Salvador Dali Late Work at High Museum of Art

The first major exhibition to reevaluate the last half of Salvador Dalí’s career will be presented exclusively at the High Museum of Art this August. Beginning in the late 1930s, Dalí went through a radical change in which he embraced Catholicism, developed the concept of nuclear mysticism and, in effect, reinvented himself as an artist. Comprising more than 40 paintings and a related group of drawings, prints and other Dalí ephemera, “Salvador Dalí: The Late Work” will also explore the artist’s enduring fascination with science, optical effects and illusionism as well as his connections to such artists of the 1960s and 1970s as Andy Warhol, Roy Lichtenstein and Willem de Kooning.

Among the highlights of the exhibition will be several works that have not been seen in the U.S. in 50 years, including the monumental “Christ of St. John of the Cross,” which was voted Scotland’s favorite painting in 2007, and “Santiago El Grande,” which has not left New Brunswick, Canada, since 1959. Designed as an altarpiece, this painting includes Dalí’s vision of the Crucifixion, an homage to Saint James (the patron saint of Spain) and an atomic explosion. The exhibition will also feature “Assumpta Corpuscularia Lapislazulina,” from a private collection in Spain, which has not been seen publicly since 1959.

“Salvador Dalí: The Late Work” is organized by the High Museum of Art in collaboration with the Salvador Dalí Museum, St. Petersburg, Florida, and the Fundació Gala-Salvador Dalí, Figueres, Spain. The High will be the sole venue for the exhibition, where it will be on view from August 7, 2010, through January 9, 2011.

“Salvador Dalí at the High Museum brings together one of the most important groupings of the artist’s later work to ever be shown, and also affords our visitors the opportunity to meet one of the greatest artists and intriguing minds of the twentieth century,” said Michael E. Shapiro, the High’s Nancy and Holcombe T. Green, Jr. Director. “It will be thrilling for our audiences to see the evolution of the world’s best known Surrealist.”

“Salvador Dalí: The Late Work” will be introduced by a selection of vintage photographs highlighting Dalí’s collaborations with photographer Philippe Halsman. The subsequent galleries will include a selection of works that provide a background for understanding the artist’s development beyond Surrealism, highlighting earlier works such as “Femme Couchée” (1926) as well as those most associated with the Surrealist movement, including “Morphological Echo” (1936) and “Transparent Simulacrum of the Feigned Image” (1938).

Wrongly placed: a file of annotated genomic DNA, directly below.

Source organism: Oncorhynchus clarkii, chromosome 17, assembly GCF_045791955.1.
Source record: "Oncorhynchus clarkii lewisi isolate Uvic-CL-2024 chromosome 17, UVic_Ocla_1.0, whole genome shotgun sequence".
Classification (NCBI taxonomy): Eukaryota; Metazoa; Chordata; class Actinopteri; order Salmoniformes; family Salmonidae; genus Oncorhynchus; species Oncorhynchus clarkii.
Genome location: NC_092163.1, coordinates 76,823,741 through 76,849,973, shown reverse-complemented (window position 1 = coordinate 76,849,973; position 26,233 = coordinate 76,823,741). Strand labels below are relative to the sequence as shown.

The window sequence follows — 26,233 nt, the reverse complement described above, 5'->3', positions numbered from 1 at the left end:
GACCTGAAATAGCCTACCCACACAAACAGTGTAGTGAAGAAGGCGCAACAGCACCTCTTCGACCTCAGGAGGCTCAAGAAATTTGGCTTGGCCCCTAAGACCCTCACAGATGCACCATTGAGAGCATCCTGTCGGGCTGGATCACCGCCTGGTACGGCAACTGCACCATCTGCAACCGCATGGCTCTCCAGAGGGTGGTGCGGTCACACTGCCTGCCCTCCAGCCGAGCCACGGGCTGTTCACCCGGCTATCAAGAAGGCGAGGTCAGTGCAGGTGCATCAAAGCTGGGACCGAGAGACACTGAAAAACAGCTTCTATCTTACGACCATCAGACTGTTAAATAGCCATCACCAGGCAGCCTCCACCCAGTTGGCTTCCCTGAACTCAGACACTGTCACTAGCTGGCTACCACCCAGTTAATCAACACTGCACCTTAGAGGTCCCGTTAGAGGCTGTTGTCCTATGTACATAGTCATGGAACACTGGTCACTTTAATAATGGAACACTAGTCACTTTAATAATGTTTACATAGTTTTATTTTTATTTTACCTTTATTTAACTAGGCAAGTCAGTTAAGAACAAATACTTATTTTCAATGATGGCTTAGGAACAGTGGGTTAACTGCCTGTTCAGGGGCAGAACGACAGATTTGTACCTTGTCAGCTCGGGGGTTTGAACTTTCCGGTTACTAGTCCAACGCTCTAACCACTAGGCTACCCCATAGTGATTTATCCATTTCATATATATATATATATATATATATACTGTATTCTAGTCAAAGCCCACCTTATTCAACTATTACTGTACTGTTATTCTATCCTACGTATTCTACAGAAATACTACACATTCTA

High Museum of Art
The High Museum of Art, founded in 1905 as the Atlanta Art Association, is the leading art museum in the southeastern United States. With more than 12,000 works of art in its permanent collection, the High Museum of Art has an extensive anthology of 19th- and 20th-century American and decorative art; significant holdings of European paintings; a growing collection of African American art; and burgeoning collections of modern and contemporary art, photography and African art. The High is also dedicated to supporting and collecting works by Southern artists and is distinguished as the only major museum in North America to have a curatorial department specifically devoted to the field of folk and self-taught art. The High’s Media Arts department produces acclaimed annual film series and festivals of foreign, independent and classic cinema. In November 2005 the High opened three new buildings by architect Renzo Piano that more than doubled the Museum’s size, creating a vibrant “village for the arts” at the Woodruff Arts Center in midtown Atlanta. For more information about the High, please visit www.high.org.

The Woodruff Arts Center
The Woodruff Arts Center is ranked among the top four arts centers in the nation. The Woodruff is unique in that it combines four visual and performing arts divisions on one campus as one not-for-profit organization. Opened in 1968, the Woodruff Arts Center is home to the Alliance Theatre, the Atlanta Symphony Orchestra, the High Museum of Art and Young Audiences. To learn more about the Woodruff Arts Center, please visit www.woodruffcenter.org

Image: Salvador Dalí, “Santiago El Grande,” 1957. Oil on canvas, 160 1/2 x 120 in. Beaverbrook Art Gallery, New Brunswick

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